Wharton has some of the top students in the country to work with. Its undergraduate business program is one of the most selective in the United States, with just 672 admitted students in the fall of 2017 out of 9,457 applicants, for a 7.1% acceptance rate. Only Cornell’s Dyson School, with a rate of 2.93%, is more stingy with seats.
And Wharton only takes the cream of the crop: average SAT score for the incoming class is 1499, and average ACT score is 33. In the Wharton Class of 2015, 93.8% graduated from high school in the top 10% of their class.
WHERE THE DOLLARS ARE
That’s an attractive pool of employee talent — and they don’t get any less attractive after earning a bachelor’s degree from one of the premier business schools in the world. The Class of 2017 found work at an astounding rate, with 97.4% securing full-time employment within 90 days of graduation (an uptick from 2016’s mark of 88.4%), including at such prestigious employers as Boston Consulting Group (19), J.P. Morgan (15), Morgan Stanley (12), McKinsey & Co. (12), and Goldman Sachs (11). More than 60% find work in the Northeast, a region that includes the main destination for any ambitious young investment banker or analyst or senior associate: New York City.
In 2017, Wharton grads secured an average base salary of $80,566 and an average signing bonus of $12,703, both improvements over the bar set by the previous year’s grads. Which is nice, because a bachelor’s degree from Wharton costs nearly $200,000.
“We provide our students with amazing technical fundamentals,” Rosenkopf says. “Wharton for many years has been recognized as providing excellent technical fundamentals for students and our new curriculum continues provide those, and now we’re looking to ensure that our students also have complementary training in leadership skills. And we want to make sure that they have enough exposure to trends like globalization, and of course technological innovation.”
GOING OUT AND COMING IN
Wharton makes sure its students have the opportunity to study abroad, and 25% of the Class of 2017 took that opportunity, spending semesters everywhere from Australia to Hong Kong to Italy — 25 partner universities in all. More than 35 courses offer a significant global component. One student who filled out Poets&Quants’ alumni survey but wished to remain anonymous said they did a “signature experience” working with an NGO in Malawi in East Africa, including “rural business development in freshman summer, (and) worked for an impact investing firm in Singapore,” both via Wharton Social Impact Initiative, and “both of them helped me tremendously in eventually landing a job in my current capacity as an emerging market private equity professional.”
Going in the other direction, Wharton is a destination, too, welcoming a high number of international students: 22.87% of the fall 2017 class. One of them, Stephanie Bonduki Salem, hails from Brazil and was the first in her family to apply to a school abroad. Now she’s a graduate student at Columbia University.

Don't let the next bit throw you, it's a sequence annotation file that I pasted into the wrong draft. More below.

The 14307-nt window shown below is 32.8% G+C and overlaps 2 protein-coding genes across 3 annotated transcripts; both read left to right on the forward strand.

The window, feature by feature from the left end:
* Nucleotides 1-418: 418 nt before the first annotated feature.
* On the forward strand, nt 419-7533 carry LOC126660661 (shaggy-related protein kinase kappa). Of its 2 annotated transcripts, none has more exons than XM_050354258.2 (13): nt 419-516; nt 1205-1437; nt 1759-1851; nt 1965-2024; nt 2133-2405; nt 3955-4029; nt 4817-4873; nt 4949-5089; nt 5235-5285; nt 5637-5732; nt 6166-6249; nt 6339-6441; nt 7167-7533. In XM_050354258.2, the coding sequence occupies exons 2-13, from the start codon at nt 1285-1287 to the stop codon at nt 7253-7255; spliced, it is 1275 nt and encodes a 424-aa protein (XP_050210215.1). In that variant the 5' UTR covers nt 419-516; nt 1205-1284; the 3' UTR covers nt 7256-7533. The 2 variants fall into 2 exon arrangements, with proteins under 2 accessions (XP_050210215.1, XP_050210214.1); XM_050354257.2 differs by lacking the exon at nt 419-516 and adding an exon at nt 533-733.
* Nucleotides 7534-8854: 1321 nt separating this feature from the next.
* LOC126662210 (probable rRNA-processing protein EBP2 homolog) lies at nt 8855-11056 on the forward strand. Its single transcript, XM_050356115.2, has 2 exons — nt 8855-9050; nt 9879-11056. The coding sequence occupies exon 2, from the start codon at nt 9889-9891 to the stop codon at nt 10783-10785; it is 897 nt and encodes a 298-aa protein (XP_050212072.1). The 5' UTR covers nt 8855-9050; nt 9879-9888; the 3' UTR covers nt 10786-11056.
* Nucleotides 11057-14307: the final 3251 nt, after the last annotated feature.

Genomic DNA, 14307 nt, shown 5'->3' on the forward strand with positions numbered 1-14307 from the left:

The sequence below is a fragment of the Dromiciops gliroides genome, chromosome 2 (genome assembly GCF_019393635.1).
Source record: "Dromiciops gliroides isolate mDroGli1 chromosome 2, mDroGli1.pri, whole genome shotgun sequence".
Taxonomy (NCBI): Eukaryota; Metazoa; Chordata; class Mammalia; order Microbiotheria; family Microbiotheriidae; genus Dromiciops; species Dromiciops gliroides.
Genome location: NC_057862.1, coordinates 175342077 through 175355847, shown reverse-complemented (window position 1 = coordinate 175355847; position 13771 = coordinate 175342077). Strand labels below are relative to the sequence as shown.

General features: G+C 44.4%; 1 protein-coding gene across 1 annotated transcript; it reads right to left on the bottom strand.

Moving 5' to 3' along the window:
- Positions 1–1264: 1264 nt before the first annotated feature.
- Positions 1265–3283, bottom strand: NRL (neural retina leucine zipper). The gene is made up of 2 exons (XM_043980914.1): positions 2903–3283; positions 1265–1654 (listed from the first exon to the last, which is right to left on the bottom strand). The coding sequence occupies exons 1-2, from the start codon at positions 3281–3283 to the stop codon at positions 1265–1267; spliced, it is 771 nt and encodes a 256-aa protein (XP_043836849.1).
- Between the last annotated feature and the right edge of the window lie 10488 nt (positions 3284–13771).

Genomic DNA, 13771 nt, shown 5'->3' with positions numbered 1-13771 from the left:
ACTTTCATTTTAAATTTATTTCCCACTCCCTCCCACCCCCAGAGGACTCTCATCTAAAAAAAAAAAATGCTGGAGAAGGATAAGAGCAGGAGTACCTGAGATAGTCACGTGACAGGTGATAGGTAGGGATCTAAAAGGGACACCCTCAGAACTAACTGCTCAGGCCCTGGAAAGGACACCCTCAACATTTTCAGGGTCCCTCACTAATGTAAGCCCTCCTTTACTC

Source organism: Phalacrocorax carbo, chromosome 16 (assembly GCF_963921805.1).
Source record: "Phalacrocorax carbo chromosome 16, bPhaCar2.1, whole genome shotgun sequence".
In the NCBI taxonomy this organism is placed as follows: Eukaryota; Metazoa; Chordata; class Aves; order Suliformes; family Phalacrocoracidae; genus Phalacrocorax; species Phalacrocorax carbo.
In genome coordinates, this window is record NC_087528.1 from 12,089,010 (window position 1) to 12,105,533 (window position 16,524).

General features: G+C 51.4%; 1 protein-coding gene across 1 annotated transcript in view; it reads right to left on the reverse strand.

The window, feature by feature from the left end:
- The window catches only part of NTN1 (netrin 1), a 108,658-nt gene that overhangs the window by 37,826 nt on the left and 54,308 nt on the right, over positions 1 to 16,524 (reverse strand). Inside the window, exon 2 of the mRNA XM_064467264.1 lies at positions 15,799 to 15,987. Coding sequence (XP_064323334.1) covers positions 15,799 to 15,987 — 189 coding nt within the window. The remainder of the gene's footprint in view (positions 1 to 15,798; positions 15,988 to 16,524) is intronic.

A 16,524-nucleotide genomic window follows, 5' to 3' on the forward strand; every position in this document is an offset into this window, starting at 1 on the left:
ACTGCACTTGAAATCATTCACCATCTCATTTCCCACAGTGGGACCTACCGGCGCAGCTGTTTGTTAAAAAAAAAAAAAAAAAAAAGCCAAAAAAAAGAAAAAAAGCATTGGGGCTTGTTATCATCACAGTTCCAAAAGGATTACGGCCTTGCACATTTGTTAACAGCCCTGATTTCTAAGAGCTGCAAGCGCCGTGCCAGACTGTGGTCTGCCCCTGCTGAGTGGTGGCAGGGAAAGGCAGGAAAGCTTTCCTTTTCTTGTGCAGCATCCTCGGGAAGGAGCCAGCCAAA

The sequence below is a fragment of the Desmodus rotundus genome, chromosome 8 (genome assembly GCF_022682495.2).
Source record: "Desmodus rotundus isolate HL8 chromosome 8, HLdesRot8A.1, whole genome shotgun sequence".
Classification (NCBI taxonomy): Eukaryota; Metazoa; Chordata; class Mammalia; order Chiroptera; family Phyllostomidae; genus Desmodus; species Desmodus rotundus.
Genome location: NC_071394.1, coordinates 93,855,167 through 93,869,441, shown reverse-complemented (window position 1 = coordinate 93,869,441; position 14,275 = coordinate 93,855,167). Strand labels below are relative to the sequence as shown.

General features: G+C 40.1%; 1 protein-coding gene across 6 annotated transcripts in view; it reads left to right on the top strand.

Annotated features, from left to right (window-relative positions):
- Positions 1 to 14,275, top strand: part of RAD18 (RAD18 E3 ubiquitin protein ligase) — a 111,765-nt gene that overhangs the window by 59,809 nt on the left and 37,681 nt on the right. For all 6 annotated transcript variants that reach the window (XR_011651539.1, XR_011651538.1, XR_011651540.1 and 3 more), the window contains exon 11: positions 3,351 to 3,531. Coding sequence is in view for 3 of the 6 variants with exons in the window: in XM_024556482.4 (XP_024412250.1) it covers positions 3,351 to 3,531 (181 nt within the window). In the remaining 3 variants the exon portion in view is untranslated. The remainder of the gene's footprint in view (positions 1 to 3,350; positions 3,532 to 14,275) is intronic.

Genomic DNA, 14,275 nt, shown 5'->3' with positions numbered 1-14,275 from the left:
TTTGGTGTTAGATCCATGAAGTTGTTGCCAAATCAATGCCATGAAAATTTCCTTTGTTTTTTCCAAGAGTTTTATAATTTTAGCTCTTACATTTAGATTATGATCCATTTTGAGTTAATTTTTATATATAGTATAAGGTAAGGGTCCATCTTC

“So much of my Wharton experience shaped me and helped me develop both at a professional and a personal level,” Salem tells Poets&Quants. “In one of my classes, we had to develop a strategy for JCPenney and at the end we presented to the company’s marketing directors. It was an incredible experience which definitely prepared me for life after college.”
‘IF THEY WANT TO STUDY BUSINESS, THEY WANT TO BE STUDYING IT AT WHARTON’
Nearly two-thirds (63%) of Wharton courses are taught by tenured or tenure-track professors, a faculty that is “world-class,” Rosenkopf says, and “highly recognized in terms of both their research as well as their teaching. They were very involved in the development of our new curriculum, and many jumped in on this new Wharton 101 leadership course to make sure that we are offering a great experience. I think that speaks more generally to the spirit of interaction that our faculty seeks with our students.
“Many professors participate in a variety of research programs that we have available, as well, so students are able to get a view of what academic research looks like and in many cases we have students who are spending summers here.”
Wharton, Rosenkopf says, offers not one thing but “a combination of things. We have amazing students because we are selective, we are well-known, and students, if they want to study business, they want to be studying it at Wharton. We have great faculty — we have faculty who are involved and who care and who are enriching the student experience. We have great alumni — 46,000 living alumni, and their arms are outstretched wanting us to come and get to know them and wanting to share with the students.
“‘Business and More’ is our tagline
— it’s the fact that not only do you get a great business education here, but you’re studying at an Ivy, you’re studying at Penn, and you have the opportunity to get a great liberal arts education along the way. All those things together, it’s an awesome place. Why wouldn’t a student want to come here?”